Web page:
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No Plain Jane

by Mary McDonald 2 years ago in schizophrenia
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The Family Tree

No Plain Jane
Photo by Jessica Felicio on Unsplash

I entered the room and saw her just sitting in the middle of the floor on a mattress on an unmade bed. I took one more hesitant step into the room and she looked up at me. She had a faraway look on her face and her eyes rose to meet mine but she did not respond to me at first. I later found out that her name was Jane, like in plain Jane but she was anything but plain that I can tell you.

I was only 14 years old so what did I really know. But I know that Jane’s arrival was a bit of a hurricane in our lives. When I first saw her that day, I’ll admit I was frightened. I ran upstairs to my mother and asked why this woman was in my grandmother’s house and I was told that she was there to help take care of my grandmother. Now I suppose I can’t blame my mother completely for this because she hired her rather than have her go to a nursing home. I had overheard a discussion about this idea once and I was furious and fought with my mother and told her that this could not happen and would not happen. Surprisingly she listened to the teenage daughter who was so adamant against the idea or then again, maybe she just couldn’t go through with it, either way Gram was still living with us and I was thrilled.

So, then enters Jane, a Haitian woman of about mid-forties, she was quite overweight and she always wore these large oversized dresses of bright colors. She had her hair in braids. Her face was soft and worn and shiny and she often had a distant smile on her face. She would especially light up when someone walked in the room. Well, that was one Jane anyway, then there was the “other” Jane. She was often quiet and brooding and there were no smiles or hardly even an acknowledgement when you entered a room. She wore darker colors and covered her hair with kerchiefs of gray or black. She mumbled under her breath and moved quickly past you. If she did speak it would be about those neighbors who were watching her or the fortune teller who followed her home that day.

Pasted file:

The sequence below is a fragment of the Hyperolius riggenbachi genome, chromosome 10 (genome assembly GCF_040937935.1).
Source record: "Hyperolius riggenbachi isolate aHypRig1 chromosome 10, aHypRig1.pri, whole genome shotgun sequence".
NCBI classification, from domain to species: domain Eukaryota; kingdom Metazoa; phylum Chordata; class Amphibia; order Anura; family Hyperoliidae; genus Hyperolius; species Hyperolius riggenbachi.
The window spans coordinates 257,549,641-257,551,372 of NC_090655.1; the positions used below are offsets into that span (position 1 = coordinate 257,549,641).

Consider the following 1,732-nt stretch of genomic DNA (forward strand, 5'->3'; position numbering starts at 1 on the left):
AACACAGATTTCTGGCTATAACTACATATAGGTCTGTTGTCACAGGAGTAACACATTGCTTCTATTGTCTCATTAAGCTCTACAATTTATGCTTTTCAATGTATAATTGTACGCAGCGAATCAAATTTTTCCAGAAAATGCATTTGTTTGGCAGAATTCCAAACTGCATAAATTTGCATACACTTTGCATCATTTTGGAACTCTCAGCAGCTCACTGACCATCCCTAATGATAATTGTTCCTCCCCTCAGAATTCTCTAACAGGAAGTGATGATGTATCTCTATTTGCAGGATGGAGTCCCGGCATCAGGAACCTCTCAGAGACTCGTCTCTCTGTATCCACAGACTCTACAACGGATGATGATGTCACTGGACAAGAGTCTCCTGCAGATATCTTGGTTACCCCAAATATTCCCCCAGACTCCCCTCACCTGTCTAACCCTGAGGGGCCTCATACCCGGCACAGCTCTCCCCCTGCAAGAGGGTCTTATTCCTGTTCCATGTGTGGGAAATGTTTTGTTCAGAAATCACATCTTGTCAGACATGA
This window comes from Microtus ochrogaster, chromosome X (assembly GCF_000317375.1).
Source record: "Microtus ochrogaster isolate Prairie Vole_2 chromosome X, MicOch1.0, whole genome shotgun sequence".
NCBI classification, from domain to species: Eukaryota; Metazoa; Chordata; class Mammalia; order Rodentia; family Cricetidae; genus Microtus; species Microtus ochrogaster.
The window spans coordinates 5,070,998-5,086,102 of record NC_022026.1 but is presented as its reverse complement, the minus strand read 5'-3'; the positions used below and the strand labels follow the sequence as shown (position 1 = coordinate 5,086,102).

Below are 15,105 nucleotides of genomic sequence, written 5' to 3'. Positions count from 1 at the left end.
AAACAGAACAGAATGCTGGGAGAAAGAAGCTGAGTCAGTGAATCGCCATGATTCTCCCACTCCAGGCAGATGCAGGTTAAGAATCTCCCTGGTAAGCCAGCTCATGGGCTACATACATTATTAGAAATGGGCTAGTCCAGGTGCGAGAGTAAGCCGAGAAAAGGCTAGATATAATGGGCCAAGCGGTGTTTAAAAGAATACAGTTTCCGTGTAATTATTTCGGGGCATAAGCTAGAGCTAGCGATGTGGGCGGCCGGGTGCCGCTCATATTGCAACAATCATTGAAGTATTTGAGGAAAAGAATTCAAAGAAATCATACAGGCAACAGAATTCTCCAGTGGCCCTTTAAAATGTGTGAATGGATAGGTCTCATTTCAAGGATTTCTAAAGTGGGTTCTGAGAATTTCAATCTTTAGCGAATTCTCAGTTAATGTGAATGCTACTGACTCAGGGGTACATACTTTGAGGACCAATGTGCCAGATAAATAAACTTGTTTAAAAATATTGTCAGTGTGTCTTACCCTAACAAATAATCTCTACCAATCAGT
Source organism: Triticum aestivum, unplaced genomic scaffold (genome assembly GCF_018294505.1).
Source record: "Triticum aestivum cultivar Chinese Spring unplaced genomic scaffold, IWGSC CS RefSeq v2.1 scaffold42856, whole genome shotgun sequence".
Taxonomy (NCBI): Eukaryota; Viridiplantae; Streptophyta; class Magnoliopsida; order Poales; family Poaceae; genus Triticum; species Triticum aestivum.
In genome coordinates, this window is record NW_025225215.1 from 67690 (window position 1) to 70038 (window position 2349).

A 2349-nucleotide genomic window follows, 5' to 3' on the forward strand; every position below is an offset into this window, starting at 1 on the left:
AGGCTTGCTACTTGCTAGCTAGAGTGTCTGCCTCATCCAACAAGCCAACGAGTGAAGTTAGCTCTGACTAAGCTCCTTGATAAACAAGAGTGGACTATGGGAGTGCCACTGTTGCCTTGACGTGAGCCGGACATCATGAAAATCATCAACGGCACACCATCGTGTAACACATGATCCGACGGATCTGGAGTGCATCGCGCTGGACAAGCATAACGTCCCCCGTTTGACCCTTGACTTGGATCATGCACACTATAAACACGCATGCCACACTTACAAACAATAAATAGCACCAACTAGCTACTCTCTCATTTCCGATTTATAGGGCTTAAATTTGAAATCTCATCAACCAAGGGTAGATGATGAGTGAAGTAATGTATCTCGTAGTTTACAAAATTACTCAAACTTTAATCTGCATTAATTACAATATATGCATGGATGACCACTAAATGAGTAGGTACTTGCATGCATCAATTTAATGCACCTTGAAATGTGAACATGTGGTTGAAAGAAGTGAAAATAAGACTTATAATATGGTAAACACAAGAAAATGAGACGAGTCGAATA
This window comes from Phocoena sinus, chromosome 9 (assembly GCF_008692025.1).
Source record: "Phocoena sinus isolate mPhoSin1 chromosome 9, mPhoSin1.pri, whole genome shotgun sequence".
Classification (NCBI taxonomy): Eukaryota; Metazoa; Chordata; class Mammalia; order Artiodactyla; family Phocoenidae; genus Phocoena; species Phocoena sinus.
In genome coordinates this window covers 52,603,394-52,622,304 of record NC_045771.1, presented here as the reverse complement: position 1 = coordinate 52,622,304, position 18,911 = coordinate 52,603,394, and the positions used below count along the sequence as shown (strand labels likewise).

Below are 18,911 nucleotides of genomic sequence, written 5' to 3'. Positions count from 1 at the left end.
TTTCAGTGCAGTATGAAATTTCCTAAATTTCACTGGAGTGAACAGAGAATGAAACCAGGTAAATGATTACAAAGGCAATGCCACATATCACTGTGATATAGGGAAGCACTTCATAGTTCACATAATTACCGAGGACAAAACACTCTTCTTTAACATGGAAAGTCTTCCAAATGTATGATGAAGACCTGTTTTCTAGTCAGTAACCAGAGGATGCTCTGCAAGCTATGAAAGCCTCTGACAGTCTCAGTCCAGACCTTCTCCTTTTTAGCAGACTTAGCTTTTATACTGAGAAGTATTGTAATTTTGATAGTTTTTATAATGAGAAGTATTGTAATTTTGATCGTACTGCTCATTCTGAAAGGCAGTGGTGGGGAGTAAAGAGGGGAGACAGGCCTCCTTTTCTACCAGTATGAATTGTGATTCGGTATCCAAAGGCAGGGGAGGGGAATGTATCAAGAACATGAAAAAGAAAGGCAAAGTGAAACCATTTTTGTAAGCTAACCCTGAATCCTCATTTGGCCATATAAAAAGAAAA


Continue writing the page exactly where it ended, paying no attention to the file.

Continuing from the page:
She began to spiral quickly into a world of paranoia and despair. One night I was sleeping upstairs as I wasn’t feeling well and the phone rang. It was the middle of the night and I had an infection in my eyes and could not open them to see, so I felt my way into the kitchen to answer the phone. I said hello with trepidation and there was Jane on the other end and she was racing and frantic in her words, they were pouring from her and I was quite paralyzed. I finally asked her to speak more slowly and she went on to tell me that my father had civil war swords upstairs and that she saw them and that she knew he was going to use them on her. She was terrified. I somehow calmed her down and got her off the phone and we all went back to bed, or so I had thought.

That morning I woke up to the sounds of an ambulance and soon found out that Jane had had a psychotic episode and that my sister had found her in an extreme state. She had been pulling braids out of her head and was talking to herself about how everyone was out to get her and she had been frantically destroying her wax candles in the shape of people and was hiding them around the house.